"His trials have garnered him acclaim as one of the greatest criminal-defense attorneys of the century. He's the white tornado in court, a semantic samyrai, a shaman, a bard, a hero to some, a trickster to others, and always a force to be reckoned with, respected by all."
Such is the description of Tony Serra, a renowned, pony-tailed, radical criminal defense attorney in the just-released nonfiction legal biography LUST FOR JUSTICE: The Radical Life & Law of J. Tony Serra.
Courtroom artist, and now author, Paulette Frankl spent 17 years following Serra--and tracking him down--from courtroom to courtroom. LUST FOR JUSTICE is a culmination of those years.
It was in one of those courtrooms, this one in Las Vegas, where I first met Paulette. It was 2000 and I was in Clark County District Court to cover the Ted Binion case--the first of two Binion trials--and Paulette was there to sketch and paint the goings-on for news outlets. We became fast friends. During a dinner downtown near the courthouse after a day in court, I vividly remember Paulette telling me about the book and her work-in-progress. I also remember her saying, "I'm not a writer." She undersold herself; Paulette is every bit a writer with a powerfully descriptive voice, as evidenced in the pages of LUST FOR JUSTICE.
During the Binion prelim hearing for the retrial of defendants Sandra Murphy and Richard Tabish, who were accused of murdering casino heir Binion, I met Tony Serra. He had taken Tabish on as a client after Harvard Law Professor Alan Dershowitz successfully argued before the Nevada Supreme Court for a retrial. Earlier, when a phone call came in to Serra's office asking Tony to consider defending Tabish, Paulette happened to be sitting in Tony's office.
"Take the case," Paulette told him. After all, she had first-hand knowledge after sitting through every moment of the first lengthy trial--the biggest trial, which ended in guilty verdicts, Las Vegas had seen in recent history. She believed the defendants needed a lawyer like Tony on their side. For the second trial, with Tony at the helm, the case ended in murder acquittals for Serra's client, Tabish, as well as co-defendant Murphy. Binion died from an overdose of prescription and street drugs, which Binion had himself purchased. The prosecution, however, charged Tabish and Murphy with forcing the drugs on Binion, despite no physical evidence against them.
In the midst of the retrial, with nightly prepping for the next day's proceedings, Serra took time out to attend an evening fundraiser where Paulette's art was featured. Attending the event with Serra was his Binion defense team, Shari Greenberger and Anna Ling.
Yet, Paulette doesn't paint a 100-percent positive portrayal of Serra. She includes the flawed man as well. Despite his foibles, Serra has a following that reaches far and wide. He was the subject of the 1989 movie True Believer, starring James Woods and Robert Downey, Jr., about a Chinatown (San Francisco) murder case in which Serra won an acquittal for defendant Chol Soo Lee. He also successfully represented Huey Newton, leader of the Black Panther Party in a murder trial and represented individuals from groups as diverse and politically charged as the White Panthers, Hells Angels, Earth First! and New World Liberation Front, cases which included clients clients like Patrick "Hootie" Croy, who was wrongly convicted, as well as Ellie Nesler and Symbionese Liberation Army members Sara Jane Olson, Russell Little and Michael Bortin. Serra won the Trial Lawyer of the Year award in 2003 from Trial Lawyers for Public Justice for his successful litigation of Judi Bari against the FBI.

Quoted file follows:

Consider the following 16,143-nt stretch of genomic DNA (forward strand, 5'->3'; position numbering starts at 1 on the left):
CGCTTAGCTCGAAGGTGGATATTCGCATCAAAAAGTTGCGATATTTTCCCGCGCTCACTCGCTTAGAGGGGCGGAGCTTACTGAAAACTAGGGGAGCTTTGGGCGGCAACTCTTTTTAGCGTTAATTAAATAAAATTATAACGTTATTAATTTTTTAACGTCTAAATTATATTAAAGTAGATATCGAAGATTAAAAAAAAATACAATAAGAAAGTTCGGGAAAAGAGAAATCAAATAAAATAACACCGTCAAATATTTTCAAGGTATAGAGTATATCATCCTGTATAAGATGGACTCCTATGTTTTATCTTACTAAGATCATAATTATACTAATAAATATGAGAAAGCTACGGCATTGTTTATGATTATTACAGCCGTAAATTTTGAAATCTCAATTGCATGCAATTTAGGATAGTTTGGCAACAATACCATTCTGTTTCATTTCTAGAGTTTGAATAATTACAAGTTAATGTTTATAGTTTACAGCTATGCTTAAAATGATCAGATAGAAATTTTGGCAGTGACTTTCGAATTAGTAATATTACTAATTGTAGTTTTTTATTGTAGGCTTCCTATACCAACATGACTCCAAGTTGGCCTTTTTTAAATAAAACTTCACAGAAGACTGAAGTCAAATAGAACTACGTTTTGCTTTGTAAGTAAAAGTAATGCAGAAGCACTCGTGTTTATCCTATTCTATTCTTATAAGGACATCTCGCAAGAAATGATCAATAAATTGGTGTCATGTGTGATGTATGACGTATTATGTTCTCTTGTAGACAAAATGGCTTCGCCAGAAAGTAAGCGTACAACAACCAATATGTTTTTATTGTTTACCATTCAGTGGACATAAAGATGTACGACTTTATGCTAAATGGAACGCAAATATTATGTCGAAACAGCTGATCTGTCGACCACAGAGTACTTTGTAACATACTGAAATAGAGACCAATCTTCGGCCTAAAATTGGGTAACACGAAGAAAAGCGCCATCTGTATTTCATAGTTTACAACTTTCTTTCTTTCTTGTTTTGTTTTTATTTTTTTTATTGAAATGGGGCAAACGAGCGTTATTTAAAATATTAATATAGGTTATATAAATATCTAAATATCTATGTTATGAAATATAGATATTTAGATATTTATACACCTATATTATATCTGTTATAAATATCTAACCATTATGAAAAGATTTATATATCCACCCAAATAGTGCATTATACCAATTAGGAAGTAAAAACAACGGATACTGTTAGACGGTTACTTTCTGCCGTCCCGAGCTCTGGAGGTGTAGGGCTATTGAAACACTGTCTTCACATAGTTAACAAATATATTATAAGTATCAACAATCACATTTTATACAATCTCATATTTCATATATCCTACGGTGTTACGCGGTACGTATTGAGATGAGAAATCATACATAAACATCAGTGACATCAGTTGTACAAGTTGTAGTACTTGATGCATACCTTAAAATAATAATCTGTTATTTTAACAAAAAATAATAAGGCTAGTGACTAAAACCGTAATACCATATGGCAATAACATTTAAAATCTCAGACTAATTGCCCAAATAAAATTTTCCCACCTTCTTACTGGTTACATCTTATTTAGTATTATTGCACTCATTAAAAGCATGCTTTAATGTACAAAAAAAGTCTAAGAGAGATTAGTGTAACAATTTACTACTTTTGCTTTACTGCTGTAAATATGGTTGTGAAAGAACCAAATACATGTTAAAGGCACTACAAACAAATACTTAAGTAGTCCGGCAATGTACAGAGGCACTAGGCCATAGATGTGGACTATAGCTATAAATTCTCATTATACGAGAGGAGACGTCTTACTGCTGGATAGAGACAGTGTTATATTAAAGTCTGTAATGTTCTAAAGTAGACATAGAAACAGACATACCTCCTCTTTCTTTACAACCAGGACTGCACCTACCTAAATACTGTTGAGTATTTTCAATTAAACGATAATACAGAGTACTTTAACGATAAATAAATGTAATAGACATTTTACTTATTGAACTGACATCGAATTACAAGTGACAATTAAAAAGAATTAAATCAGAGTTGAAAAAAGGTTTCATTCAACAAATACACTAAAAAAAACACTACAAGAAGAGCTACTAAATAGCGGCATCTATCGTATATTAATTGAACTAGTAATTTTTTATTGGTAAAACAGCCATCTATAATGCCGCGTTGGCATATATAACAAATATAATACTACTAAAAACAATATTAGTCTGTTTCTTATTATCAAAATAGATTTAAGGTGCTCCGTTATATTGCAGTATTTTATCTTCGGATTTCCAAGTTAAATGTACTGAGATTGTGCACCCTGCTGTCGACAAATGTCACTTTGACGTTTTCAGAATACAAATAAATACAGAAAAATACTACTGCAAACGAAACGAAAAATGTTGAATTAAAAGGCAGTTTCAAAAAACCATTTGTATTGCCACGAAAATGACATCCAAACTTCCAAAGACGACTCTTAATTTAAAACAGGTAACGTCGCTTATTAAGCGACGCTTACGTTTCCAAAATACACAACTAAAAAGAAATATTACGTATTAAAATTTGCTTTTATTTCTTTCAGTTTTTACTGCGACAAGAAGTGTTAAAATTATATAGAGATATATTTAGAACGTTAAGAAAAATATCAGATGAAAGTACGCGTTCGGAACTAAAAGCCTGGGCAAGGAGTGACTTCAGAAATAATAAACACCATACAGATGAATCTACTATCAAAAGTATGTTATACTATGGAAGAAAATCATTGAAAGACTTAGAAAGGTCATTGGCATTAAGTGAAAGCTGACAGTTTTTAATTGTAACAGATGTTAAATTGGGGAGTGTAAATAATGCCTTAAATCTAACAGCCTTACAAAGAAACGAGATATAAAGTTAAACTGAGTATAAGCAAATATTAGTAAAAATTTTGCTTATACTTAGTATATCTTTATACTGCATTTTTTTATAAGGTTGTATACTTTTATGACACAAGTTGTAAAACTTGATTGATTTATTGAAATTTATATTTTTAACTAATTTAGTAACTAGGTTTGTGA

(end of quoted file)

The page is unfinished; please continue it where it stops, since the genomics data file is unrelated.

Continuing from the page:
I am so proud of Paulette and her tireless, nearly two-decade effort in capturing lightning in a bottle and pulling together this beautifully written tome. And I'm proud to call her friend. LUST FOR JUSTICE is, as are Paulette's paintings, a brilliant work of art. She is, after all, an artist first, and the artist's brush is evident in her words alongside her illustrations of Tony, which are sprinkled throughout the text.
When Tony, celebrated by filmmakers and fellow lawyers as an advocate for the downtrodden, was sent to the Lompoc Federal Prison Camp for 10 months in 2006 for tax evasion, he assisted fellow inmates with their legal appeals. Also while incarcerated, he corresponded with Paulette. At one point, Paulette sent Tony a painting she titled "Desert Landscape." His letter in return was simple and revealed that at the age of around 70--he won't answer the age question--he was looking forward to returning to the courtroom.
Got your "Desert Landscape." Your art work adorns my gray barracks' cabinet wall. Gives me a lift sometimes when the mind drips dreary.Indeed, upon Tony's release from prison, he filed, with three attorneys, a class-action lawsuit seeking minimum wages for himself and other inmates, citing slave wages as unconstitutional. Serra's fight for the underdog goes on, and Paulette artfully covered his unwavering quest for justice in this painstaking work.
I'm four-tenths finished--it will be over soon. I'm leaner and stronger. I'm ready for my murder trial re-entry in March. I've had a sufficient "retreat"; I'm ripe to join the struggle again.